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Japan: PM Abe's coalition sweeps to election win

Japanese Prime Minister Shinzo Abe's ruling coalition cruised to a big election win on Sunday, but record low turnout could weaken his claim of a mandate for reflationary policies to revive the economy.

world Updated: Dec 14, 2014 21:47 IST

Japanese Prime Minister Shinzo Abe's ruling coalition cruised to a big election win on Sunday, but record low turnout could weaken his claim of a mandate for reflationary policies to revive the economy.

Media projections showed Abe's Liberal Democratic Party and its junior partner, the Komeito party, on track to win more than 317 seats in the 475-member lower house, enough to maintain its "super-majority" that smoothes parliamentary business.

"I believe the public approved of two years of our 'Abenomics' policies," Abe said in a televised interview. "But that doesn't mean we can be complacent."

Many voters, doubtful of both the premier's "Abenomics" strategy to end deflation and generate growth and the opposition's ability to do any better, stayed at home.

Final turnout will be a record low of 52.4%, media estimated, below 59.3% in a 2012 poll that returned Abe to power for a rare second term on pledges to reboot an economy plagued by deflation and an ageing, shrinking population.

Market analysts said the outcome would be positive for shares and negative for the yen in the near term given expectations Abe will stick to a "Three Arrows" strategy of hyper-easy monetary policy, government spending and reforms.

But hopes for Abenomics where hit when the economy slipped into recession in the third quarter following an April sales tax
rise.

Wage increases have not kept pace with price rises, progress on a "Third Arrow" of structural reform has been limited and
data suggest any economic rebound is fragile.

Abe decided last month to put off a second tax hike to 10% until April 2017, raising concerns about how Japan will curb its huge public debt, the worst among advanced nations.

"Between now and the delayed tax increase, we need to revive the economy and find a path to fiscal rebuilding," said LDP
lawmaker Shinjiro Koizumi. "If you think about it in that way, even though we have won, there is no room here for celebrating."

Elections risk pays off

Abe called the election after just two years in office to strengthen his grip on power before tackling unpopular policies such as restarting nuclear reactors taken off-line after the 2011 Fukushima disaster and a security policy shift away from post-war pacifism.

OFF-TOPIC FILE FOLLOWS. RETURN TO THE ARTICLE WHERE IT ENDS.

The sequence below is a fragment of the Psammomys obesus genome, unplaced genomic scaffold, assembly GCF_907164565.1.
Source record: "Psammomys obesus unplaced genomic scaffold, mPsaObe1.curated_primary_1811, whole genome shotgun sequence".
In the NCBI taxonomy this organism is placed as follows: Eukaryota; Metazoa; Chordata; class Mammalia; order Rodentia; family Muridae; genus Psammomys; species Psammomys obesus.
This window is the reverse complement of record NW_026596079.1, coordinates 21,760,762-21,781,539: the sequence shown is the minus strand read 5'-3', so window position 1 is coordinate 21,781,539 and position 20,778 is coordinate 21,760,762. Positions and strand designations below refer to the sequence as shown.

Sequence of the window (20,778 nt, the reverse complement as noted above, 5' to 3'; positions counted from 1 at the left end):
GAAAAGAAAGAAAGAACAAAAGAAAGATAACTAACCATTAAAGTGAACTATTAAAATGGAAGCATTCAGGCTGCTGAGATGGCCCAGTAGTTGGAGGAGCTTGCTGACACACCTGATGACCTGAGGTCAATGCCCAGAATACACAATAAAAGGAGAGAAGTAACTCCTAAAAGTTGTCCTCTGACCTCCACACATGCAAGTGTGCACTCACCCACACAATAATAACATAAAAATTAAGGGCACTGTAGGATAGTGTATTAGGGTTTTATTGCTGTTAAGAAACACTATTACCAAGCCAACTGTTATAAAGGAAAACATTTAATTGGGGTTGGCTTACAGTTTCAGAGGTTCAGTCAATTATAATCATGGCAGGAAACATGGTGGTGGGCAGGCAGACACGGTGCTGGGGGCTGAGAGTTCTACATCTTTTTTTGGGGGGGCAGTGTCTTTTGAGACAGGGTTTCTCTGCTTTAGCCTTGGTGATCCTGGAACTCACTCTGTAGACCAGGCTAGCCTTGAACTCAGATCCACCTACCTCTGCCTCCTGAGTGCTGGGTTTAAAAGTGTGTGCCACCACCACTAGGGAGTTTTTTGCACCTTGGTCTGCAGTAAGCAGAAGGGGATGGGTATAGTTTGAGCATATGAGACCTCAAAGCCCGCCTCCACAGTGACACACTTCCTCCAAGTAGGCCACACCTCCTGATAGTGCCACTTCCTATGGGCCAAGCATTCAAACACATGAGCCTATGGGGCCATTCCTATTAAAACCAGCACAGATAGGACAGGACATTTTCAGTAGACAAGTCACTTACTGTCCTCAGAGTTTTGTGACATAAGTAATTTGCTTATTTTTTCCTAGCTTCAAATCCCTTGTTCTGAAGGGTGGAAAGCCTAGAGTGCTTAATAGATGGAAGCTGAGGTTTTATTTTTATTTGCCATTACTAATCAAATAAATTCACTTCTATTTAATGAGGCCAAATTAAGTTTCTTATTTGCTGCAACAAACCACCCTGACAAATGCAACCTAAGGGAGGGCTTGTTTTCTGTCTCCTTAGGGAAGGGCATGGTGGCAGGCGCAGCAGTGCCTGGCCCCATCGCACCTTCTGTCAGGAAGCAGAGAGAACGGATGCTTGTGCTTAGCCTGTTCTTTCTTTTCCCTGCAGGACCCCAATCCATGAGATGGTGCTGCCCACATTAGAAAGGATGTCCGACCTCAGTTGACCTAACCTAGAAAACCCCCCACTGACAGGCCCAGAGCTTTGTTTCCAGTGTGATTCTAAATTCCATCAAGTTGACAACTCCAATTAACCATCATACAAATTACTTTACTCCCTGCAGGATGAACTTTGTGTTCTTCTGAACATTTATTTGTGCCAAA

The LDP-led coalition victory could ease Abe's path to re-election in a party leadership race next September, boosting the likelihood, but by no means guaranteeing, that he stays in power through 2018 and becomes one of Japan's rare long-term
leaders.

The main opposition Democratic Party of Japan (DPJ) was unable to gain much traction, largely due to voters' memories of a 2009-2012 rule plagued by policy flip-flops, infighting and three premiers in three years.

Media projections showed the DPJ gaining from the 62 seats it held before the vote, but falling well short of the 100 seats it targeted.

The Japan Communist Party was on track to more than double its eight seats, winning support from protest voters loath to back the Democrats.

Analysts said financial markets would be reassured by political and policy stability.

But doubts persist over whether Abe will knuckle down on his "Third Arrow" of reforms in politically sensitive areas such as labour market deregulation making it easier to shift workers to growth areas but also to sack employees, and reform of the highly protected farm sector.

"Since the Abe administration puts emphasis on share prices, short-term, this will be a tailwind for higher stocks and a weaker yen," said Tsuyoshi Ueno, senior economist at NLI Research Institute.

"But medium-term, investors will be watching to see if Japan is changed structurally."

Progress has been limited so far, partly due to opposition from members of Abe's own party.

"I don't expect any big, bold moves," said Columbia University professor Gerry Curtis.

Abe could turn attention from the economy to his conservative agenda that includes laying the groundwork to revise the post-war, pacifist constitution and recasting Japan's wartime past with a less apologetic tone.

That agenda raises hackles in China and South Korea, where bitter memories of Japan's past militarism run deep.

"Revising the constitution has been our party's long-time aspiration ... But the hurdles for achieving this are very high," Abe said on Sunday. "We need to continue efforts to deepen the public's understanding (of the need to do this)."

Despite hefty wins, the LDP stumbled on the southern island of Okinawa, host to the bulk of the US military in Japan, boding ill for a plan to relocate a controversial US Marines air base that many residents want off the island altogether.

LDP candidates lost in all four districts on the island, media said.

The LDP had 295 seats and Komeito 31 in the 480-member lower house when it was dissolved for the election. Five seats were
cut through electoral reform.